Monday, April 01, 2002

RED ALERT! Optimism by American traditional Episcopalians in terms of the Primates' Meeting is probably without foundation!

Later this week, Easter Week, the archbishops and presiding bishops of the thirty-seven provinces of the Anglican Communion of Churches will begin to arrive in London and make their way down to Canterbury for the Primates' Meeting, chaired by the host, George Carey, Archbishop of Canterbury.

Traditional Episcopalians in the USA need to be aware that the chances of the Primates' Meeting of April 2002 doing or saying anything to provide help for the restoration of a semblance of biblical orthodoxy and Anglican comprehensiveness in the Episcopal Church, USA were always less than moderate. And for good reasons - e.g., a crowded agenda, the retirement of George Carey and his obsession with unity, the skill of the American Presiding Bishop in describing the ECUSA in positive terms, the existence of a theological commission still looking at the type of questions raised within the ECUSA, and so on.

Now, on Easter Monday in Easter Week, I suspect that the chances of action by the Meeting are remote.

I make this pessimistic but realistic forecast because of the influence of three recent events.

• First, the death of the Queen Mother in Britain and her state funeral on Tuesday 9th April at 11.30 a.m. in Westminster Abbey, will take up a good deal of the time of the Archbishop of Canterbury. Thus he (and maybe several other archbishops) will be absent from the Meeting during its crucial period - i.e., after the first weekend - and this will mean that less will be achieved in terms of decision-making. The plight of the traditional members of the ECUSA will thus be pushed off the agenda even if were ever on it. The status quo will prevail.

• Secondly, it is widely known that recently there has been a lot of internal disagreement within the Province of S E Asia over the involvement of its Archbishop in consecrations of Bishops in the USA for the Anglican Mission in America. It is now clear that there is no relation whatsoever between any diocese in the Province and the AMiA and that the relation of the Archbishop to the AMiA is wholly a personal one, permitted but not blessed by the Province. This information will count against any resolve by some Primates to raise the topics of (a) the state of the ECUSA and of (b) help for the faithful in the USA. The status quo will prevail.

• Thirdly, the recent "covenant" [to care for traditionalist parishes] made by the House of Bishops meeting in Texas in March 2002 will be presented to the Primates either formally or informally by the ECUSA Presiding Bishop as a clear sign that truly, even if belatedly, the ECUSA is taking care of its left-behind traditionalists. The warm and even effusive welcome to this "covenant" from the "evangelical" American Anglican Council (see e.g., the [excessively optimistic and na├»ve] comments of Bruce Mason that it is a "significant act of grace" cited in the London Church Times of Thursday March 28) will probably be cited as proof that this is a positive move that will over time solve the outstanding problems. If the ECUSA Presiding Bishop had merely the fact of the "covenant" to cite then perhaps he would not have been believed by all, but the further endorsement supplied by the AAC and widely publicised will surely be sufficient to give him the benefit of any doubt. The status quo will prevail.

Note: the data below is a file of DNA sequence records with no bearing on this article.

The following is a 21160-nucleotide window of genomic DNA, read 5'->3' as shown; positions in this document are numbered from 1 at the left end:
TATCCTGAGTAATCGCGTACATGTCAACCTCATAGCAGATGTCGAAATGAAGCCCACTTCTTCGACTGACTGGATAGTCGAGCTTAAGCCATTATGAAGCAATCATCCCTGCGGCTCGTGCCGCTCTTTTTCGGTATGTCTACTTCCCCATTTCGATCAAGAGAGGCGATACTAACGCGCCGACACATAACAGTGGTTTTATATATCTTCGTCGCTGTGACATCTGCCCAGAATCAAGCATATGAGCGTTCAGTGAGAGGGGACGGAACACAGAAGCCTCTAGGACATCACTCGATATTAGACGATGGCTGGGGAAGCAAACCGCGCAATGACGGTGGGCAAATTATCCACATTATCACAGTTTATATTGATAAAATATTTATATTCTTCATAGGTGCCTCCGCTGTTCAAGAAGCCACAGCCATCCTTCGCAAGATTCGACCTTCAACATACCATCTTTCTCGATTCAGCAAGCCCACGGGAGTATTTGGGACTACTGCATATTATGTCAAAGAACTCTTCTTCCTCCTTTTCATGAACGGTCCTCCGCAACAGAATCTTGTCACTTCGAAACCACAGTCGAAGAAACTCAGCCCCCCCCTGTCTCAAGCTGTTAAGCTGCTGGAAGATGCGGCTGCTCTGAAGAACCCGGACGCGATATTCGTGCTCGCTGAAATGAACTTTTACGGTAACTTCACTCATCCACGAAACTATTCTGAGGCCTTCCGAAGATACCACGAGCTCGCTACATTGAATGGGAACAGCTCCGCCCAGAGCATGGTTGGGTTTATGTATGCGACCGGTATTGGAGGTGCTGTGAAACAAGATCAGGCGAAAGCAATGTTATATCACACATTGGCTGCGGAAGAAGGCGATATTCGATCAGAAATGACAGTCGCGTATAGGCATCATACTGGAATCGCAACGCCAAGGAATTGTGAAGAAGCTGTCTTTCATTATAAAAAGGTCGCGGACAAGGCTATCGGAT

• Further, I see little prospect of the Primates as a whole, or even a small group of them, giving to the American F in F movement the go-ahead to have its own bishop. The persistent and continuing questions about the true relation of the AMiA to both Rwanda and S E Asia seem to have caused hesitation and even backing off even by those few Primates who understand the difficulties of the traditional believers within the ECUSA and who wish to alleviate them.

The present decade is a time of trial and tribulation for the minority of American Episcopalians who want to be orthodox in faith and god-fearing in life. Thus, from a genuinely Christian stance, it is a time for rejoicing in heart and mind that the Lord loves them sufficiently to chastise them as his children.

The remnant, we may say, are being called upon to put their trust not in princes (and their modern equivalents) but in the living God, the blessed, holy and undivided Trinity. They are being called up to set aside false optimism (as the F in F NA, the AAC and the AMiA all seem from time to time to generate), secularised political moves and methods and to look only unto the Lord to uphold and guide them. It is possible that there is much more time to be spent in waiting upon the Lord and fasting before heavenly breezes will blow and showers of blessing fall; it is also possible that there is much more pain to bear before relief will come from above, for there are so many lessons of grace to be learned that can only be learned when we are humbled under the mighty - but gentle - hand of the Lord God Almighty.

"WE know that in all things God the Father works for the good of those who love him, who have been called according to his purpose." (Romans 8:28)

The Revd Dr Peter Toon Easter Monday, 1 April 2002

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